In 2012, Fanaka died poor and alone in his apartment of unknown causes, while the fabulously rich Barclay awaited his turn on the DGA throne as President– he sits there now.

        It’s almost as if the spirit of Fanaka came to haunt the DGA Women’s Committee, because in 2012 we women began an active fight for political action. This fight has resulted in Roth and Barclay pulling out all the stops to high jack the WSC (Womens Steering Committee) and silence us. They had the National Board mandate new bylaws that give them total control over the committee (April 2013) and tapped their own deputized women (mostly TV directors tapped by Barclay) to cochair the now dead committee.

        The DGA leadership refused to speak with the ACLU (not the other way around) even after dozens of requests by me. The DGA is complicit with studios in ignoring Title 7. The DGA diversity does keep and disseminate illegal lists of women directors as they openly state on DGA.org.

        The difficult thing about it is that the pool Barclay controls is so small and personal, it’s hard to catch him out on it. He taps the women in the TV directing pool by handshake. That’s why there are only a handful of women TV directors who get hired again and again, and who are hostile to bring new women into their pool– and most of them are in active governance in the Guild.

        I have to stop here, but this conversation goes on — that’s why it needs a book– and a massive law suit. One thing is certain, to clear out corruption, the top leadership in the DGA should be replaced at once by the membership. This whole period of struggle for women directors since 2011 will go down as a dark era in DGA history. Shame on them, and every moment it is allowed to fester, people everywhere around the world who are subject to Hollywood media fall victim to the skewed gender perspective that abounds without restraint.

        Why us US Title VII being rampantly violated in our media industry? Without enforcement by the DGA (or more appropriately) the “objective, impartial” organization that is supposed to be doing the job of enforcing Title 7– America’s EEOC– nothing will ever change. Civilization exists because we have laws, of course. When our institutions fail to enforce them, we get civil unrest.

        Time to demand change– immediately– with not a single further delay. That must start with the EEOC yanking the DGA away from its flawed position enforcing US civil rights laws, like gender employment equity.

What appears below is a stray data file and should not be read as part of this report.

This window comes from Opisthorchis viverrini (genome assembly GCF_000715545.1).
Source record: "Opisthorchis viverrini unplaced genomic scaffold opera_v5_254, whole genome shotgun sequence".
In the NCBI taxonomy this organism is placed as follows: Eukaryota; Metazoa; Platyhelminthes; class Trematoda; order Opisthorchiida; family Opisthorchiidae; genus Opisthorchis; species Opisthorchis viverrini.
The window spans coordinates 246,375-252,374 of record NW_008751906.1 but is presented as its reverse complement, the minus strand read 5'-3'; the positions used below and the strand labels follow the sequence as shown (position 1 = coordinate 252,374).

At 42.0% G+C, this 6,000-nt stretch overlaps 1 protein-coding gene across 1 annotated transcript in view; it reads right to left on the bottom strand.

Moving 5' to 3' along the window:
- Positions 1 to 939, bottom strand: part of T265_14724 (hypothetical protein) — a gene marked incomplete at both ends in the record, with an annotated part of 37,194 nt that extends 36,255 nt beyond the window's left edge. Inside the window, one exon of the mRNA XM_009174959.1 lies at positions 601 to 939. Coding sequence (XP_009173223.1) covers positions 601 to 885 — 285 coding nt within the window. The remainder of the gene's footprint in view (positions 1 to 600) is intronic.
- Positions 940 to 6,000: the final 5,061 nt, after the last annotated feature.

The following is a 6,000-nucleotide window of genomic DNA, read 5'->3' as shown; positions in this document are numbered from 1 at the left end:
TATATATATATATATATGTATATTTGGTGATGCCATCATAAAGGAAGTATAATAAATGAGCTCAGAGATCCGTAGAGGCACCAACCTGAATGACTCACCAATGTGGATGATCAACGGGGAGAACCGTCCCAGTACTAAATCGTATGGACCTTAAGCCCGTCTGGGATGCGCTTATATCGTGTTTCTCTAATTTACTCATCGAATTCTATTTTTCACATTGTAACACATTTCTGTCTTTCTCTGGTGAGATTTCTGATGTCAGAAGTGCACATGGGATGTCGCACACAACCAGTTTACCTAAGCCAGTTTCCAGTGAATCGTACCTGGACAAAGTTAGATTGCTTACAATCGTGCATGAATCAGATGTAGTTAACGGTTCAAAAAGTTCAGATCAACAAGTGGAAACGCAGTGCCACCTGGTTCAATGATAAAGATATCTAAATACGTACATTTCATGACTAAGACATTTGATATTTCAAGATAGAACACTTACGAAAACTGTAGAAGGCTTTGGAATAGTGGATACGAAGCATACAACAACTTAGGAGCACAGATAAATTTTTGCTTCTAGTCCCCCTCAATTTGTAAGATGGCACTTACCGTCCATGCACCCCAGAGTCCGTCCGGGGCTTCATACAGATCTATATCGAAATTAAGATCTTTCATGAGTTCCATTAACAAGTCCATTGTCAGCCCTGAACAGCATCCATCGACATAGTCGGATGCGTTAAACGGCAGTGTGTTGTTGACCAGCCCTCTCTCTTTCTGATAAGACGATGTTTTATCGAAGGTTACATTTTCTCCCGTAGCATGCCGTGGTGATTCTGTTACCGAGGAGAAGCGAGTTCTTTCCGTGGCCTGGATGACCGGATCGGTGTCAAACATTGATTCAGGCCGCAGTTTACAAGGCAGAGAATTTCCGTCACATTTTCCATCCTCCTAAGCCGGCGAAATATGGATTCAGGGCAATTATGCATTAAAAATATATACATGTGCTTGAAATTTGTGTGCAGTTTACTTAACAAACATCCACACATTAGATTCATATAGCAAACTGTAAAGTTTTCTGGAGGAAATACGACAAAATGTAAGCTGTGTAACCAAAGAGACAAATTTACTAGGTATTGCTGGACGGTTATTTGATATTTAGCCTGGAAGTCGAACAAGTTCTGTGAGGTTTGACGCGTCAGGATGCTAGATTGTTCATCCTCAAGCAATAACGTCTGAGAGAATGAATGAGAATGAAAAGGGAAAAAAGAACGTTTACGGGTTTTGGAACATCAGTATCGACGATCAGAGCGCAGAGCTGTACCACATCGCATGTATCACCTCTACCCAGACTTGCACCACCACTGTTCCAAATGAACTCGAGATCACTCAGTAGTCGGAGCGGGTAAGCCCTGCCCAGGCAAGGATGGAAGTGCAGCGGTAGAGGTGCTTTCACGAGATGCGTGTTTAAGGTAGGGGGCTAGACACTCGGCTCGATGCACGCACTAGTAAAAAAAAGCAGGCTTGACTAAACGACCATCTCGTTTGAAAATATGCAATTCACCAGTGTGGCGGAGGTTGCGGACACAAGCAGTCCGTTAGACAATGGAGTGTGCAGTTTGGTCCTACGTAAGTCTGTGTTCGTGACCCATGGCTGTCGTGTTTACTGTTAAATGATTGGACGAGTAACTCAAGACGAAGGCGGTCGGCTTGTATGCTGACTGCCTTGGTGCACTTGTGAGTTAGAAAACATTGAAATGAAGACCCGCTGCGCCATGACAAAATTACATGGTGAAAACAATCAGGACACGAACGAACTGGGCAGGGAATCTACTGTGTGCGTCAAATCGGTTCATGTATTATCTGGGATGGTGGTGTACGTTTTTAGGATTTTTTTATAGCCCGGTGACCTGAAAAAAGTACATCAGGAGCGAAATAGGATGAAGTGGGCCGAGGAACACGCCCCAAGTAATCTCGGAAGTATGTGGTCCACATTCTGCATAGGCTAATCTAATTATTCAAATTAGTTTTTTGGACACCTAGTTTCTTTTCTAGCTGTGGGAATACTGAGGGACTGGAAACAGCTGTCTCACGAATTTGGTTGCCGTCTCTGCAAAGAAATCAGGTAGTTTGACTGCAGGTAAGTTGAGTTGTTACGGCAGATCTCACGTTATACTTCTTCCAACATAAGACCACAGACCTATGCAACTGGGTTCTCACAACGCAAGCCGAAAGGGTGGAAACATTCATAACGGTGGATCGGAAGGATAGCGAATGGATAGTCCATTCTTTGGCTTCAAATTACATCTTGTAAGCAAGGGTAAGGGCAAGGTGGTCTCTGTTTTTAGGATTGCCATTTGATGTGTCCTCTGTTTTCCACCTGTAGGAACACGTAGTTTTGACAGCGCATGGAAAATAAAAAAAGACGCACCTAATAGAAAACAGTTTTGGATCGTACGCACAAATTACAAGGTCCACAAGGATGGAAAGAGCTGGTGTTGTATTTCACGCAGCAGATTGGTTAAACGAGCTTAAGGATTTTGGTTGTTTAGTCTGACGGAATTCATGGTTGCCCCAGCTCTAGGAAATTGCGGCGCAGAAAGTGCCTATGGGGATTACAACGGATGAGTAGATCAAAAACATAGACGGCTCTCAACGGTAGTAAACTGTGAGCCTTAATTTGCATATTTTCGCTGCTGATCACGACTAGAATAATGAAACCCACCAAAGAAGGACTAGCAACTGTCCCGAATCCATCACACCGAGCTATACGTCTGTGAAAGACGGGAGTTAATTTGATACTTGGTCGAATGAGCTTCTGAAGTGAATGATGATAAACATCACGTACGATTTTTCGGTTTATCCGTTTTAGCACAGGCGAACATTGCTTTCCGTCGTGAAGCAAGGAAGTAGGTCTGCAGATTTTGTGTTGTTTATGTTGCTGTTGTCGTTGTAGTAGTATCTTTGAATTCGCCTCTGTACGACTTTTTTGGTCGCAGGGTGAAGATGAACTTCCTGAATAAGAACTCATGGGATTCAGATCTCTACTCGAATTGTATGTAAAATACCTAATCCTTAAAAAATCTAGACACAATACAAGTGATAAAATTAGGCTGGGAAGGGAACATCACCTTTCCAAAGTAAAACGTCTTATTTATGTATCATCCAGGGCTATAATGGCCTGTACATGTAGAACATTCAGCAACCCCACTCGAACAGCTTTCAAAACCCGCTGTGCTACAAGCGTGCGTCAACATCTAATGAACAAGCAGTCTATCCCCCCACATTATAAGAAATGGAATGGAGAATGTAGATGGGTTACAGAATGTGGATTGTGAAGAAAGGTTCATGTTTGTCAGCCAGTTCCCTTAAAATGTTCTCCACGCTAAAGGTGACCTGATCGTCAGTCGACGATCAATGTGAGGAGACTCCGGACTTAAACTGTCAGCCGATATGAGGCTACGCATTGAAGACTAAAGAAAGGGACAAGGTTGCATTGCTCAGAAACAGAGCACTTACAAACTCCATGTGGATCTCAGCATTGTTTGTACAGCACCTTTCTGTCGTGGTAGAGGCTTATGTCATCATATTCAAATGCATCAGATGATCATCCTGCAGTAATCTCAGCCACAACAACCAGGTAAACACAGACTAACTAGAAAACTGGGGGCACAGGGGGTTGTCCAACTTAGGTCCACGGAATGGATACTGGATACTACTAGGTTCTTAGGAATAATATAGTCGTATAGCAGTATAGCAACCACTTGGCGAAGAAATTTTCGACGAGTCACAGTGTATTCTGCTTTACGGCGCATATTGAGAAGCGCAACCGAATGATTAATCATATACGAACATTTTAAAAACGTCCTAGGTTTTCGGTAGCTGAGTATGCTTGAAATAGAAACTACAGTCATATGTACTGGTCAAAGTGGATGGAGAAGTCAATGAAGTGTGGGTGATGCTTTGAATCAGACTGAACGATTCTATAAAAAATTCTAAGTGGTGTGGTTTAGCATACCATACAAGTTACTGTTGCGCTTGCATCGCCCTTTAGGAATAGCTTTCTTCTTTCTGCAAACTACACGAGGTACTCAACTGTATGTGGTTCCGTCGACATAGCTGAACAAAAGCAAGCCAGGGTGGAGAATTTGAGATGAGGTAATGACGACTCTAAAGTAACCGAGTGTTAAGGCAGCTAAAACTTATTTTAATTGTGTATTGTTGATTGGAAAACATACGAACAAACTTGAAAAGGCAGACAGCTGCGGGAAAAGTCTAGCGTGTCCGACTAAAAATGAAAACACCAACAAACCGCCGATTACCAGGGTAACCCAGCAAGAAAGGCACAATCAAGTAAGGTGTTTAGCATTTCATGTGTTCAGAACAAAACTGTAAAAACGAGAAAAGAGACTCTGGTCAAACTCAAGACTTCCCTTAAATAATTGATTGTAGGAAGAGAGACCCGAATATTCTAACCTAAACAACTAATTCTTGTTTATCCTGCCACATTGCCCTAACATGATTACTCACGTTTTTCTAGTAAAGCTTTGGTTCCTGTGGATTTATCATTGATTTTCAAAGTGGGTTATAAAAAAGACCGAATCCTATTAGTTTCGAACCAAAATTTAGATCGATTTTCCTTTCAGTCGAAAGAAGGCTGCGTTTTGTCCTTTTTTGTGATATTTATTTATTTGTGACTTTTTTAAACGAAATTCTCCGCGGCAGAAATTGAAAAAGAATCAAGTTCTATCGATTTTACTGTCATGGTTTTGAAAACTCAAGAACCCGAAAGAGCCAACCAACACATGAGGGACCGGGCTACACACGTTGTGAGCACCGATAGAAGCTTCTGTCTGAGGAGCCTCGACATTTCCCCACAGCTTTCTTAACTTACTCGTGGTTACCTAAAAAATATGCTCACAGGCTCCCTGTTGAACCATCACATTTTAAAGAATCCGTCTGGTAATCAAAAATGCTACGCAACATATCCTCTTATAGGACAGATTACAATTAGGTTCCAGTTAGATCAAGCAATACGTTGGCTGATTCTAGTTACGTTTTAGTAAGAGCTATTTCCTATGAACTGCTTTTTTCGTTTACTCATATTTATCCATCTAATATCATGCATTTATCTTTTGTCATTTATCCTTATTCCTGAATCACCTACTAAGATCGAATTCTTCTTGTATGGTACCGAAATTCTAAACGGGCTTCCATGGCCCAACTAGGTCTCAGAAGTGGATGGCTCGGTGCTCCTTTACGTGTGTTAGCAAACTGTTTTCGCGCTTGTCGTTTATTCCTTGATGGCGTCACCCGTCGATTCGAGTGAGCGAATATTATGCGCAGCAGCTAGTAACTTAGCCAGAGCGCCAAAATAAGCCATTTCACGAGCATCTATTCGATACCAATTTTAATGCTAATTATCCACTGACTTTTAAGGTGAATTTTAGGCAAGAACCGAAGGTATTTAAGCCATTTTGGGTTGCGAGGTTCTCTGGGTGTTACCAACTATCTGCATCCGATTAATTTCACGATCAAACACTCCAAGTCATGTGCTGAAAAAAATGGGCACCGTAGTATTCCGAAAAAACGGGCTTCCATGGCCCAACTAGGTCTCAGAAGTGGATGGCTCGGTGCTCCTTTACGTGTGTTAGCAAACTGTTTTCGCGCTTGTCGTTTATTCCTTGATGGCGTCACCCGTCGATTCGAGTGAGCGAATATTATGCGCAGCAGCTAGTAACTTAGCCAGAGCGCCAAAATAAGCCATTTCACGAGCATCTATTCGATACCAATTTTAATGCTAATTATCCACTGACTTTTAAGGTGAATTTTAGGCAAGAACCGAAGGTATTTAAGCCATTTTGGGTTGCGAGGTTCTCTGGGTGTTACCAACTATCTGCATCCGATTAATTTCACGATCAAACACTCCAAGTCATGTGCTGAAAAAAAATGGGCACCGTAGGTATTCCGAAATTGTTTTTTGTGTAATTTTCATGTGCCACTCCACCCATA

4. Saltinwound says:

    Why would business people do this? TV is a bigger business than movies and daytime television is dominated by programming for women. No one is more powerful than Oprah. Even in prime time, number one is Shonda Rhimes. So these business people are capable of gearing their efforts towards women if that’s where the money is. I wonder what is different about movies that it does not happen.

    • Rayne says:

      White men direct roughly 70% of TV shows, a figure that’s been static for a handful of years. Television is nearly as bad for women as film.

      Can you name an actively-producing female showrunner apart from Shonda Rhimes? (There are more, but they’re still substantively outnumbered by men. Women do better as showrunners in TV comedy programming specifically.)

      US TV revenues are ~$170B from ads and subscriptions. US film industry revenues are ~$31B, with some revenues from from sales to television. In this respect, TV is bigger than film by far, but by proportion to revenue, TV is worse for women than film.

      As for Oprah: she has her own network. Her power is focused on her own business, which competes against +85 other cable television networks producing entertainment content, not to mention broadcast networks. She’s a drop in the bucket even with all her money and personal power.

      But to answer your question, Why would business people do this? Well, why would white men who own and run any industry do this? Because they own it, they want all the benefits from doing so, and they don’t want to share even if they are using publicly-owned airwaves licensed from the public to make their profits. They still see themselves as owners of the entire world, not just their industries—and their view is wrong.